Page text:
One can believe that the Comey letter cost Clinton the election without thinking that the media cost her the election — it was an urgent story that any newsroom had to cover.

But if the Comey letter had a decisive effect and the story was mishandled by the press — given a disproportionate amount of attention relative to its substantive importance, often with coverage that jumped to conclusions before the facts of the case were clear — the media needs to grapple with how it approached the story.

Is the media likely to examine and grapple with how it handled the election? That’s probably as likely as Clinton examining and accepting her own shortcomings, or as likely as Trump becoming modest about his win and his presidency.

If I were advising a future candidate on what to learn from 2016, I’d tell him or her to mostly forget about the Comey letter and focus on the factors that were within the control of Clinton and Trump. That’s not my purpose here. Instead, it’s to get at the truth — to figure out the real story of the election.

The real story is that the Comey letter had a fairly large and measurable impact, probably enough to cost Clinton the election. It wasn’t the only thing that mattered, and it might not have been the most important. But the media is still largely in denial about how much of an effect it had.

That applies to the whole campaign.

Modern media plays an integral part in elections. They are a major influence on what voters learn about candidates.

And media has moved far to far from being reporters, investigators and informers, and they have become far too much political activists and promoters.

This is not just true of the US.

In New Zealand the media have become tools of political campaigns because it generates headlines and stories, and some in media have become virtual political activists, their egos driving their coverage more than balance and perspective.

This is likely to continue because the media are excused by the majority, those who win, those who get favourable outcomes, those in power, in part due to the campaign influence of media.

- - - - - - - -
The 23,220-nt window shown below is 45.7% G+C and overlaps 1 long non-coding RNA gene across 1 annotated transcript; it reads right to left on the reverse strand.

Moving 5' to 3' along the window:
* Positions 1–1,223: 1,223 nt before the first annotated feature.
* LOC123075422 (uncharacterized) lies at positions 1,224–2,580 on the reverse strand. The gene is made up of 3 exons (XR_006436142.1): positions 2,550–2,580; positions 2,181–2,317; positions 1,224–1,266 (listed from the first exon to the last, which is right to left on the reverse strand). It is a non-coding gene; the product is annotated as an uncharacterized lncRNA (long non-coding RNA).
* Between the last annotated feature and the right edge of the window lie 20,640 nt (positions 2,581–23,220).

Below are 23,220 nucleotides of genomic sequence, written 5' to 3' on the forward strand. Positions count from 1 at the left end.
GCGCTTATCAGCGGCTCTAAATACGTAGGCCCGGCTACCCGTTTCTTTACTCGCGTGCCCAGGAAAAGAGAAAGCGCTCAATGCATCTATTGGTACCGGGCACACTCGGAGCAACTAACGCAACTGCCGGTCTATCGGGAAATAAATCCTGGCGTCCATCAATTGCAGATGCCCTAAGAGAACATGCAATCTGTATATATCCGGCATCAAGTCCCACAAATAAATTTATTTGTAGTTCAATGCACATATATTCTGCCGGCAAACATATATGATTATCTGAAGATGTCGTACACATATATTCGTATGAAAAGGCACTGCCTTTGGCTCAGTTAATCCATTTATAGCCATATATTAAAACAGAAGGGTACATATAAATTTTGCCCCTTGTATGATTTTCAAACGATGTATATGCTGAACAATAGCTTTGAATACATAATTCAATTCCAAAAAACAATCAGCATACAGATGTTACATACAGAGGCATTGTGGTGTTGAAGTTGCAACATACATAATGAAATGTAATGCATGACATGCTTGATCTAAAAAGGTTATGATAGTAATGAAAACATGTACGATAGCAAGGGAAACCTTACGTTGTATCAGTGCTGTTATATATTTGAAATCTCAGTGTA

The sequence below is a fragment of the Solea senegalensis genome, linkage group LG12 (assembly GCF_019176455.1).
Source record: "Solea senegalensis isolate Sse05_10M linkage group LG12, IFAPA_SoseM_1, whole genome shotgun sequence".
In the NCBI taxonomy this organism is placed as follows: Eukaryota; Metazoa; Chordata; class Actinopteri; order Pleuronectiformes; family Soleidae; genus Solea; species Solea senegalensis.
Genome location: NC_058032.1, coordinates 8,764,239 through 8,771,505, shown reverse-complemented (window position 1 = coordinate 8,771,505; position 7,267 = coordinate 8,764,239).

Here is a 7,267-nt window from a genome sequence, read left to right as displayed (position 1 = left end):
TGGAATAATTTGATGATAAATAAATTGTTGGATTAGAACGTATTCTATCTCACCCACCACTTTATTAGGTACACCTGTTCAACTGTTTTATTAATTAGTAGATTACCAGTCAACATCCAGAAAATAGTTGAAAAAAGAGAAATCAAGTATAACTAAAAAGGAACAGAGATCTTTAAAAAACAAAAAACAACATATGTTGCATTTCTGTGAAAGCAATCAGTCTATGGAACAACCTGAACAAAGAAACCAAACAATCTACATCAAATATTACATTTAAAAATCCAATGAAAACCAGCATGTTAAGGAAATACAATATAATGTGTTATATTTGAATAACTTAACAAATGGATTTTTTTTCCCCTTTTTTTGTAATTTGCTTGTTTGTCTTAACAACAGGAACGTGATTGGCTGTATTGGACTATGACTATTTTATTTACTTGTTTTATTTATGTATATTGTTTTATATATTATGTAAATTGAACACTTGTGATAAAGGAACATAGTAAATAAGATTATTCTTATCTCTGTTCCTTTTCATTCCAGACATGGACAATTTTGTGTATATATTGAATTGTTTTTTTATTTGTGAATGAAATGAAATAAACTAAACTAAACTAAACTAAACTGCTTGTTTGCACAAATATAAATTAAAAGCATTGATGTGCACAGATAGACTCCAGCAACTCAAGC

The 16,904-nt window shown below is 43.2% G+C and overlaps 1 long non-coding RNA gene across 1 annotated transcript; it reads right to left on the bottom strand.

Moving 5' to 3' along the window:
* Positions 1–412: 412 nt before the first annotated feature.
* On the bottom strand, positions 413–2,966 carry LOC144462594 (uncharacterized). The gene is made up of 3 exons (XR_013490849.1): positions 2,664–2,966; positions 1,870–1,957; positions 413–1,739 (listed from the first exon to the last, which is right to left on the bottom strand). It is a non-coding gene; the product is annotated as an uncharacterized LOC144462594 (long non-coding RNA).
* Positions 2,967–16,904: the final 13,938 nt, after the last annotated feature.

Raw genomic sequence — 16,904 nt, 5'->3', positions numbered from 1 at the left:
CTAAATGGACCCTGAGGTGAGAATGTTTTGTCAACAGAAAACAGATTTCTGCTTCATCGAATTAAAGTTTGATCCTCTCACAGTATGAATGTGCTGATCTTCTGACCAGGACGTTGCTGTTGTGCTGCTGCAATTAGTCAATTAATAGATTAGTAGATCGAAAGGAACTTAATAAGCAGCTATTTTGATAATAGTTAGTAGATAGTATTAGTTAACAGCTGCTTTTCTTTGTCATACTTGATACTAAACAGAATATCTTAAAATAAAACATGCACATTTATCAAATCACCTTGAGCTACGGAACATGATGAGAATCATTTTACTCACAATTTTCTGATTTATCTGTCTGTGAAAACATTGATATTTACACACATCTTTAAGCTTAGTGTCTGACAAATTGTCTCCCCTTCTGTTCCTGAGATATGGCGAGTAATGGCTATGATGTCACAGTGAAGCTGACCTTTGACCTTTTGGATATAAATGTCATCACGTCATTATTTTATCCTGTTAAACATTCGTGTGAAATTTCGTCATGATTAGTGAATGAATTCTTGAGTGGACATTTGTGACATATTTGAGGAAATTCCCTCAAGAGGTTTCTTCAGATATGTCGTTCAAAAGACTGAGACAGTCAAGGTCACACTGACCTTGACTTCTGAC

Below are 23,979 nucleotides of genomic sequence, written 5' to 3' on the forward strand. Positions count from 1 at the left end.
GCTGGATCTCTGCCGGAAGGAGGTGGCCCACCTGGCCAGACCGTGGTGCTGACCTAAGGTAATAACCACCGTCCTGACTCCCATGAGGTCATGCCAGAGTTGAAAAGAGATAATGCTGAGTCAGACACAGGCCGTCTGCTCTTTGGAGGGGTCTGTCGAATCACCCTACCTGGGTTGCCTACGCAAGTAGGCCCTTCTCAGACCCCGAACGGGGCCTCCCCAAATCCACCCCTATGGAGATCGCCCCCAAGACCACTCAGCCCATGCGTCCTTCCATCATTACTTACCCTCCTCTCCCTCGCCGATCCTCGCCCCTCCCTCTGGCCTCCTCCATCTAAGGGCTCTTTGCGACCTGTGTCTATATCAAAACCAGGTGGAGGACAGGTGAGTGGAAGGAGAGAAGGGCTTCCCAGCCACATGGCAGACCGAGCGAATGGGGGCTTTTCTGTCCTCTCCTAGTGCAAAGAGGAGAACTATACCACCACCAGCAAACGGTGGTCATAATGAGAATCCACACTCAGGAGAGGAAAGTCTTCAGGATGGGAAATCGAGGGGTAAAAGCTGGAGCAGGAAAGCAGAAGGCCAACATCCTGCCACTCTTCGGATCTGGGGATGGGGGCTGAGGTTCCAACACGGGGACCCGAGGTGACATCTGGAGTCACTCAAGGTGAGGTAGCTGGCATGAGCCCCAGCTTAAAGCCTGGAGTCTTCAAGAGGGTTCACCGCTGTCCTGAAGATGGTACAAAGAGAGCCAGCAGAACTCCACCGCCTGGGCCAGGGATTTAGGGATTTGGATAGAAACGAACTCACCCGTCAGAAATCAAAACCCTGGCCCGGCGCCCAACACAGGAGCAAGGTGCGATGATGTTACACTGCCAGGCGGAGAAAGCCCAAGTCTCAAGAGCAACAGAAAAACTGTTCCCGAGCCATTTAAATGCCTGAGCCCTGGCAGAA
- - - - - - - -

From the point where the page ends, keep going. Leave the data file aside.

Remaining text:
The media probably cost Clinton the election as much as the Comey letter did, but the media had also contributed significantly to Clinton – and Trump – being the eventual candidates. Two very flawed candidates in a very flawed political system dominated by a very flawed media.

Social media has a growing influence, but in large part that is due to the deficiencies of the ‘mainstream’ media.

Paying for news?

The massive move of media online, and the creaming of profits by international giants like Google and Facebook, have had a huge impact on traditional news gathering and distribution.

Good journalism costs money. It used to be subsidised by general advertising. That model has been demolished.

There is a resistance to pay for news online, in part because there are so many free alternatives – there is no compulsion to pay.

If the Herald or Dominion Post disappeared would most people on Facebook even notice?

Possibly not, but it would be to the detriment of the country, unless alternatives filled the news gap.

Should we pay for our news?

I don’t subscribe to any news service. I gave up my ODT subscription a couple of years ago. I gave up my Sky subscription last year.

I found that I was hardly reading the newspaper (ODT) so it wasn’t worth spending around $26 a month for. I got most of my news from a wide variety of sources online.

And I resented Sky forcing me to pay about $1000 per year when I only wanted a tenth of what they provided.

I haven’t subscribed anywhere else because it is too expensive. A single subscription might be good value if that’s where I sourced most news from, but I regularly read 20 news sources and forums, actually probably more than that. Full subscriptions for them all would be ridiculously expensive.

I would be prepared to pay for news if my money could be spread over multiple suppliers, and it wasn’t too expensive.

I think the biggest problem with traditional media is that they think they can apply their old model of one subscription to a vastly different, very fragmented media world. That’s where they are failing.

I don’t have an easy answer, but if news is to be paid for then a different way of doing things is required.

I never used to read the Herald or Dominion. Now Stuff and NZH online might provide me with about 10% of my news and information, so I’m not going to pay full traditional level subscriptions to both of them, and to a bunch of other providers.